When is the right time, exactly?
Let’s say you have a good thing going for you at your full-time job. At the same time, your freelance gig is booming, and there’s potential for more professional growth. While the pull from the other side grows stronger by the day, you cannot leave your full-time job on a whim because you are happy with it.
Even if the forecast on your freelancing career points to a higher earning potential, it remains to be seen if the forecast is indeed accurate. Until then, you’re either stuck doing both or let go of your freelancing business to focus on a much more proven job.
This is a very common situation that most professionals encounter. Unfortunately, there is no simple solution to this.
Does the right time mean that you’ll wait before your full-time job goes under before you focus on your freelance career for good? But what if it’s too late? What if your office job goes wrong the same time your freelance career turns for the worst?
The way I see it, you need to commit to either one now. Make a decision and make it work. If you choose your office work, then see to it that you make the most out of your opportunity. The same goes if you decide to pursue your freelancing job on a full-time basis.
“I can do both at the same time.”
This is an excellent argument. If you can find the time to do your full-time job and freelancing gigs without compromising on quality and your health, then more power to you! Having your full-time job as a fallback if your freelancing career comes to a dry spell is a logical way to keep funds coming.
However, my main gripe with this reasoning is you are running the risk of spreading yourself thin.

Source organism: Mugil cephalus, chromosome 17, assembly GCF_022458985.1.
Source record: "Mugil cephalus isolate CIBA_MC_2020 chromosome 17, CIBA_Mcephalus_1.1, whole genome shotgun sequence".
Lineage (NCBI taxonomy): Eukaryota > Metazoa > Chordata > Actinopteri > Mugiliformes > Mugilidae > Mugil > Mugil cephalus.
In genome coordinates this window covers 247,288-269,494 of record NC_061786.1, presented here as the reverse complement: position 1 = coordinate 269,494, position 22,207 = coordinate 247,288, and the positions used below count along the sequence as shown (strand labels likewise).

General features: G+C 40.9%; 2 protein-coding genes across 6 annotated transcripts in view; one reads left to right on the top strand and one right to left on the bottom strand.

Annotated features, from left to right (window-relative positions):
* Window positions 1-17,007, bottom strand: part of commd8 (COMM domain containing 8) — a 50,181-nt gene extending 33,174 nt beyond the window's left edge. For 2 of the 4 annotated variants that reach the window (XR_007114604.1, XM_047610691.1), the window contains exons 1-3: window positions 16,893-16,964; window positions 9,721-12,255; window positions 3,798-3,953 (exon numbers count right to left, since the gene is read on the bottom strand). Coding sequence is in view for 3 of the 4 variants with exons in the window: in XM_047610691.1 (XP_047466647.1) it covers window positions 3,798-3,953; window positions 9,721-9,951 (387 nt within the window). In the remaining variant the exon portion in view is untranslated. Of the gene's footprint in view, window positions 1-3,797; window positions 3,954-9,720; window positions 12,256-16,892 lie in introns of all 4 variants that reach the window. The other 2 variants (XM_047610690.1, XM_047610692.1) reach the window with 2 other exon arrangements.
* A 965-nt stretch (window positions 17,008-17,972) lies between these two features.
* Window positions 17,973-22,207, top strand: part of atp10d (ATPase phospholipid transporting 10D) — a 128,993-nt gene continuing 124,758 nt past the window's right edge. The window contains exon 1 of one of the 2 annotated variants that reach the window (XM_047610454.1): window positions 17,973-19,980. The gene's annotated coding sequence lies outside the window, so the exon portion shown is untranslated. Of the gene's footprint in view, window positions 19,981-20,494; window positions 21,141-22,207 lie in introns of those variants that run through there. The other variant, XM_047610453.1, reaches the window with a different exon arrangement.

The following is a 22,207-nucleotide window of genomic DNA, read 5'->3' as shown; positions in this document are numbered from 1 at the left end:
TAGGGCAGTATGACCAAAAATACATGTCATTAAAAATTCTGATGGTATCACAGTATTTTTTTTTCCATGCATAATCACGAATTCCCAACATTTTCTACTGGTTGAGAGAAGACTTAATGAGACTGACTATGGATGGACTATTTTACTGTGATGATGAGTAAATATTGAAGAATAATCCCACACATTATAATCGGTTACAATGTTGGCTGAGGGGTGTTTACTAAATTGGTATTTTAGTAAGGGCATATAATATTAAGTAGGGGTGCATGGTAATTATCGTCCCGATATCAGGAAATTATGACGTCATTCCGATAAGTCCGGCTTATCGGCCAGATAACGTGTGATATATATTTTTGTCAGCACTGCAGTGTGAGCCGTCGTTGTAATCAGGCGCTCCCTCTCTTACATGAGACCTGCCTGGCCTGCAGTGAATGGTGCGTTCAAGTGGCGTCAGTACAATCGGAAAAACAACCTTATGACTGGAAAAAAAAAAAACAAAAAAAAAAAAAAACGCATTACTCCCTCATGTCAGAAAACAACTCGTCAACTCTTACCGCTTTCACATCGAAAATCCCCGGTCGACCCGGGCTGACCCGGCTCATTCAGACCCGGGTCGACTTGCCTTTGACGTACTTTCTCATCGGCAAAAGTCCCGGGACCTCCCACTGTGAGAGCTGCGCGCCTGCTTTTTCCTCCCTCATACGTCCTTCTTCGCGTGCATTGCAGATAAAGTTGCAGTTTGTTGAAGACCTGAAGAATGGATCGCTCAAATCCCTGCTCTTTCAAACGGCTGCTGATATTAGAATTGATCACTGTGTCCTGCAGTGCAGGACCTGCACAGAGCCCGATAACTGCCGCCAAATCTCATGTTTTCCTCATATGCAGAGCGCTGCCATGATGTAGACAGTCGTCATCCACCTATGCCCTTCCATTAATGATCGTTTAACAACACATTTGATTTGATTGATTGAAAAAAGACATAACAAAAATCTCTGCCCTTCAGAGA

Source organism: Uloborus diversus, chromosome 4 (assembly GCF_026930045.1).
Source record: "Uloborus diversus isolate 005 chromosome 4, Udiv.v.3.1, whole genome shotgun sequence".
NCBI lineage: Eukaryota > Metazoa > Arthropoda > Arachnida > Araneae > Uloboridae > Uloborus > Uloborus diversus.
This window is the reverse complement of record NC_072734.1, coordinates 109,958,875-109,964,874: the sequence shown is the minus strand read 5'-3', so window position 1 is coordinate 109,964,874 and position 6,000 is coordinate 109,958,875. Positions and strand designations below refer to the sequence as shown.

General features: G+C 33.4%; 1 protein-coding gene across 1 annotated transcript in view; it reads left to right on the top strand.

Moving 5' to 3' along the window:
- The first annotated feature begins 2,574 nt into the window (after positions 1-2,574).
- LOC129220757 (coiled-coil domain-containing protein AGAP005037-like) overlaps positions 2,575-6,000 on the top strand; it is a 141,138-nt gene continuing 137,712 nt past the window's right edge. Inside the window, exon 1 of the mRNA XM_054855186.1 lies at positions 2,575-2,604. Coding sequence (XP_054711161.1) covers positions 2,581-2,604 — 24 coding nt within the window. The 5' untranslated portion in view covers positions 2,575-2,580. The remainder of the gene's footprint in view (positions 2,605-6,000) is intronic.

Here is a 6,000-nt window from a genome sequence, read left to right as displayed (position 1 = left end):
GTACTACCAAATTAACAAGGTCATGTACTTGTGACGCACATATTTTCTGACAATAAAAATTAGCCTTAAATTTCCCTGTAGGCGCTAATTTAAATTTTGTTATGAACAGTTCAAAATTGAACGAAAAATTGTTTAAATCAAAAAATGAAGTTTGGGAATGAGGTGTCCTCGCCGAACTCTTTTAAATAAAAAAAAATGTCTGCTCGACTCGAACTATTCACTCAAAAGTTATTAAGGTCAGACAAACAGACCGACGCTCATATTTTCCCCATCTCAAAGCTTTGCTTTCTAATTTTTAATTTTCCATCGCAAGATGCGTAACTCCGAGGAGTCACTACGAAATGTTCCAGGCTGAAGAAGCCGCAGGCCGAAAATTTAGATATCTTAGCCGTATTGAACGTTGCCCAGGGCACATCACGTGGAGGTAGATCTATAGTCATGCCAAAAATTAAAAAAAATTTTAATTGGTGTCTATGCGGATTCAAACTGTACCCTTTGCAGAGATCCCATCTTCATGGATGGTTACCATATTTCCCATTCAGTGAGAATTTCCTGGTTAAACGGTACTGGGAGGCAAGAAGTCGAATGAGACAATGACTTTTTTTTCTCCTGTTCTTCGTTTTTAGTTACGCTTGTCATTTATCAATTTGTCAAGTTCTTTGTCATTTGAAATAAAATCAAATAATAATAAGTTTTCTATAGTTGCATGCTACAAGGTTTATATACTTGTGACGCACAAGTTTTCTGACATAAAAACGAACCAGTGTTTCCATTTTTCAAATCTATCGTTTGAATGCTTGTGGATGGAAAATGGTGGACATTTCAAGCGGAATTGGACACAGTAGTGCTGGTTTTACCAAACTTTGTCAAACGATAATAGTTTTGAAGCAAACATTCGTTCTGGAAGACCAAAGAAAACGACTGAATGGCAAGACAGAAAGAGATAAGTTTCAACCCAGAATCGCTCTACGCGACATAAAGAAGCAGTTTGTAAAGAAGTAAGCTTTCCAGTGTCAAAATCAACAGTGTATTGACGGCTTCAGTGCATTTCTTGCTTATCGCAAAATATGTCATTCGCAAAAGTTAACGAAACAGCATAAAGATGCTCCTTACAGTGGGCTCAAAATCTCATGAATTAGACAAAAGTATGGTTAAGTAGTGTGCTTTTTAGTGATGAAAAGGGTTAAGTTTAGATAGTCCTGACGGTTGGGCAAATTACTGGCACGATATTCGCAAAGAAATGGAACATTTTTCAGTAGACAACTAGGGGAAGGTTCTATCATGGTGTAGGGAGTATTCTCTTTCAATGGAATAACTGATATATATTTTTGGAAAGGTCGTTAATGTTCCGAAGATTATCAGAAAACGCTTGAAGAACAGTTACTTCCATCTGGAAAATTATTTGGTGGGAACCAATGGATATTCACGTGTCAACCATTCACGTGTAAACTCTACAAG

Let’s say you’ve been taking lots of freelance gigs because your full-time job doesn’t have anything for you to do in the foreseeable future. However, while swamped with your side hustle, your full-time boss suddenly assigns projects for you to complete immediately.
At this point, you will be left scrambling for ways to deliver all the work at the same time. Even if you have systems in place to control situations like these, you are still torn between doing both jobs at optimum levels. You can’t fully concentrate on your full-time job because your freelancing gigs regularly rear their ugly heads at the back of your mind.
This brings me to my other point which I will share in the form of questions:
Why do both things at 50% when you can do one thing at 100%?
Why be a jack of all trades and a master of none?
Why earn enough working as a freelancer and a full-time employee at the same thing if you can make more give your 100% by doing just one job?
Greatness can be achieved if you put your mind on doing a single thing. Having thoughts that do not fit in your life’s goal only prevent from you being the person you ought to be.
You need to be in control of what will happen in your life, and the control starts once you decide to stay as a full-time or a freelancer. (Click Here to Tweet!)
Transitioning from a full-time job to a freelancing career may be the biggest decision you will ever make in your professional life. While I have successfully made the jump as a freelancer years ago, I tried my best to be as partial as possible in this post. My experiences may not apply to some of you, which is why I presented different scenarios to help illustrate the points I’ve made above.
However, if there’s one thing that you should pick up from this post, you should make a decision now. Often, delaying the inevitable only makes the entire process excruciating for you. Waiting for something to ultimately compel you to a decision is not the smartest way to approach your professional career. You need to be in control of what will happen in your life, and the control starts once you decide to stay as a full-time or a freelancer.